On 25 March 2011 the High Court delivered a judgment concluding that a notice of crystallisation served by a bank (who held fixed and floating charges) on three corporate borrowers shortly before they were placed into liquidation did not alter the order of priorities.
In this case, three companies within the Belgard Group had granted debentures, the terms of which provided for the creation of a floating charge which would crystallise, upon notice, where the bank considered that the floating charge assets were in jeopardy. Approximately two weeks prior to the presentation of the petitions to wind up the three companies, the bank served notices on the companies seeking to convert its floating charges to fixed charge security.
Section 285 of the Companies Act, 1963 affords priority to certain preferential debts over the claims of holders of debentures under any floating charge created by a company. It does not expressly address the effect of service of a notice of crystallisation and there is no previous Irish decision on the point. Tom Kavanagh, the Official Liquidator of the companies, sought directions from the Court as to the validity of the service of the notice to crystallise and its effect on the priority of distribution of assets between the different creditors of the companies.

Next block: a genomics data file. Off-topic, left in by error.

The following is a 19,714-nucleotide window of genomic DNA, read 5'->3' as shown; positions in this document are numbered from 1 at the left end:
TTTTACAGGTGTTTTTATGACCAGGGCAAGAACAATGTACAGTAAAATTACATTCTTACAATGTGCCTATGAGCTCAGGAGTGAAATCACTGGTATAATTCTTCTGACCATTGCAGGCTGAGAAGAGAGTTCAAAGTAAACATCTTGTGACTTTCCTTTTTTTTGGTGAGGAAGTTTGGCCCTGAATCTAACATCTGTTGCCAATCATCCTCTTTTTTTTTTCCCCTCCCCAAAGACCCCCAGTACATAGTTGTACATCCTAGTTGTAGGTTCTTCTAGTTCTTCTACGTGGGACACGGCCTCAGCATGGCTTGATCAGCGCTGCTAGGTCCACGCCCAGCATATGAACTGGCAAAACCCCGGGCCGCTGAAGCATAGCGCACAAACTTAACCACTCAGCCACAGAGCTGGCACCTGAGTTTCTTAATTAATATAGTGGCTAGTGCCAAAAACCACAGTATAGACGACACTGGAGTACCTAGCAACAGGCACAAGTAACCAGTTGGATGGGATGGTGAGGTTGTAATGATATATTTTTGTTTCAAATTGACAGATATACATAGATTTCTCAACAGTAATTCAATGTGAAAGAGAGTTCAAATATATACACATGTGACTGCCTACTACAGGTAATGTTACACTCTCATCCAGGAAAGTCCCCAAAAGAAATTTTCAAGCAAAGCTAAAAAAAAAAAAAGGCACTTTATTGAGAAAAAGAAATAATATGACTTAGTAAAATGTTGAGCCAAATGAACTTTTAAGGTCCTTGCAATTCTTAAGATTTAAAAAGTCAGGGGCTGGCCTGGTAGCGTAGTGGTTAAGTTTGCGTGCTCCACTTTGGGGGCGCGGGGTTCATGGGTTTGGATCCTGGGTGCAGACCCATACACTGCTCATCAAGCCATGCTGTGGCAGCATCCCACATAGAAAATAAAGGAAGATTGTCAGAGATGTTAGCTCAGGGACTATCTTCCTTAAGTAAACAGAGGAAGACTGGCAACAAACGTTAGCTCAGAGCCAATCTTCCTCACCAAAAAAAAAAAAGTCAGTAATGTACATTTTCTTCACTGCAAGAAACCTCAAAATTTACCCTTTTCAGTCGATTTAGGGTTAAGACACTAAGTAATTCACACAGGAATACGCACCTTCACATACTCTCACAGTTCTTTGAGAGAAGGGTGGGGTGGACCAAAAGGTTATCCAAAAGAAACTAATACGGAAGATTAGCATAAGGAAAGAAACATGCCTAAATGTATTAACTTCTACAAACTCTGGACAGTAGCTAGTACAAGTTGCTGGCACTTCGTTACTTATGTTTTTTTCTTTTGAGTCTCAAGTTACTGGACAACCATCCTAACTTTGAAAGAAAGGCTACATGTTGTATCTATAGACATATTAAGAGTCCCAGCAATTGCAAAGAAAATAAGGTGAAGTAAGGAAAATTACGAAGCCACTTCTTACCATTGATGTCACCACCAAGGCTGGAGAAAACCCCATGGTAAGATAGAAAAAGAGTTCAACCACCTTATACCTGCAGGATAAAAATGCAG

The full judgment is attached. A key extract from the decision noted that: "the proper meaning of Section 285(7) is that the preferential debts rank in priority to the claim of the Bank, as a debenture holder, to the funds realised from the assets subject to the floating charge pursuant to clause 5 of the Debenture, irrespective of whether the floating charge crystallised prior to the commencement of the winding up."
To see Judgment click here.